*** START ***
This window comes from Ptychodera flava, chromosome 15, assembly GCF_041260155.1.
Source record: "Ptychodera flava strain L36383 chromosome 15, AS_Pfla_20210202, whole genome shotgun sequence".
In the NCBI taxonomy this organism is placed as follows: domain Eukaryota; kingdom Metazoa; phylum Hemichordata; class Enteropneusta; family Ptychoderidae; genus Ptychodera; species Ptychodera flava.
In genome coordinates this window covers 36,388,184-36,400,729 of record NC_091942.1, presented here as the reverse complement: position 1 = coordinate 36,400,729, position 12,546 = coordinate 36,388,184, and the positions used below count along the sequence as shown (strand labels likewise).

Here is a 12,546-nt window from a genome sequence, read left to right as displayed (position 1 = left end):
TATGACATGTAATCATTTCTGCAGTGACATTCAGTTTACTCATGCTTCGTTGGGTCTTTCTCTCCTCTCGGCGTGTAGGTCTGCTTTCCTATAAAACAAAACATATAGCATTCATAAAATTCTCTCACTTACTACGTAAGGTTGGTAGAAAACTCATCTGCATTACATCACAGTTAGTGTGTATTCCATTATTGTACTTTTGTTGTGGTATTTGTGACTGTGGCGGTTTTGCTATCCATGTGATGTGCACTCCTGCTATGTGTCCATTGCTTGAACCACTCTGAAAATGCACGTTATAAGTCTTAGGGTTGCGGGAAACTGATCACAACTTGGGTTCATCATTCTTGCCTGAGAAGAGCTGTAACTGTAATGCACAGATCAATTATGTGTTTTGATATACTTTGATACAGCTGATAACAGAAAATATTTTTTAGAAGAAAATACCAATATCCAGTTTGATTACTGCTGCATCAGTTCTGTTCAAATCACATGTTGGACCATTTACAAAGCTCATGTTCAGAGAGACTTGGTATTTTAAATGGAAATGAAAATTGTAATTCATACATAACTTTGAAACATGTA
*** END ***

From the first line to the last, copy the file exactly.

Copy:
This window comes from Ptychodera flava, chromosome 15, assembly GCF_041260155.1.
Source record: "Ptychodera flava strain L36383 chromosome 15, AS_Pfla_20210202, whole genome shotgun sequence".
In the NCBI taxonomy this organism is placed as follows: domain Eukaryota; kingdom Metazoa; phylum Hemichordata; class Enteropneusta; family Ptychoderidae; genus Ptychodera; species Ptychodera flava.
In genome coordinates this window covers 36,388,184-36,400,729 of record NC_091942.1, presented here as the reverse complement: position 1 = coordinate 36,400,729, position 12,546 = coordinate 36,388,184, and the positions used below count along the sequence as shown (strand labels likewise).

Here is a 12,546-nt window from a genome sequence, read left to right as displayed (position 1 = left end):
TATGACATGTAATCATTTCTGCAGTGACATTCAGTTTACTCATGCTTCGTTGGGTCTTTCTCTCCTCTCGGCGTGTAGGTCTGCTTTCCTATAAAACAAAACATATAGCATTCATAAAATTCTCTCACTTACTACGTAAGGTTGGTAGAAAACTCATCTGCATTACATCACAGTTAGTGTGTATTCCATTATTGTACTTTTGTTGTGGTATTTGTGACTGTGGCGGTTTTGCTATCCATGTGATGTGCACTCCTGCTATGTGTCCATTGCTTGAACCACTCTGAAAATGCACGTTATAAGTCTTAGGGTTGCGGGAAACTGATCACAACTTGGGTTCATCATTCTTGCCTGAGAAGAGCTGTAACTGTAATGCACAGATCAATTATGTGTTTTGATATACTTTGATACAGCTGATAACAGAAAATATTTTTTAGAAGAAAATACCAATATCCAGTTTGATTACTGCTGCATCAGTTCTGTTCAAATCACATGTTGGACCATTTACAAAGCTCATGTTCAGAGAGACTTGGTATTTTAAATGGAAATGAAAATTGTAATTCATACATAACTTTGAAACATGTA